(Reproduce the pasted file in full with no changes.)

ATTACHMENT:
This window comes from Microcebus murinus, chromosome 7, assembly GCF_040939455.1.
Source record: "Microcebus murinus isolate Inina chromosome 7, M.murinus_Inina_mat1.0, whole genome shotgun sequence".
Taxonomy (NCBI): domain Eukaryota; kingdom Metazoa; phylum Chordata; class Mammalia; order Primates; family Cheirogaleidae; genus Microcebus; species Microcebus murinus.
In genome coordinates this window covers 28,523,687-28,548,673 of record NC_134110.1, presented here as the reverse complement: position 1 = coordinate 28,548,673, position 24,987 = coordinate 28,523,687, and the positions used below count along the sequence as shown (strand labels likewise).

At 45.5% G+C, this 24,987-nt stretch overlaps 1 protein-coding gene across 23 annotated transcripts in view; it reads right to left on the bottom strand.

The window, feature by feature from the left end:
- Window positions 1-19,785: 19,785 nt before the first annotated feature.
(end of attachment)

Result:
This window comes from Microcebus murinus, chromosome 7, assembly GCF_040939455.1.
Source record: "Microcebus murinus isolate Inina chromosome 7, M.murinus_Inina_mat1.0, whole genome shotgun sequence".
Taxonomy (NCBI): domain Eukaryota; kingdom Metazoa; phylum Chordata; class Mammalia; order Primates; family Cheirogaleidae; genus Microcebus; species Microcebus murinus.
In genome coordinates this window covers 28,523,687-28,548,673 of record NC_134110.1, presented here as the reverse complement: position 1 = coordinate 28,548,673, position 24,987 = coordinate 28,523,687, and the positions used below count along the sequence as shown (strand labels likewise).

At 45.5% G+C, this 24,987-nt stretch overlaps 1 protein-coding gene across 23 annotated transcripts in view; it reads right to left on the bottom strand.

The window, feature by feature from the left end:
- Window positions 1-19,785: 19,785 nt before the first annotated feature.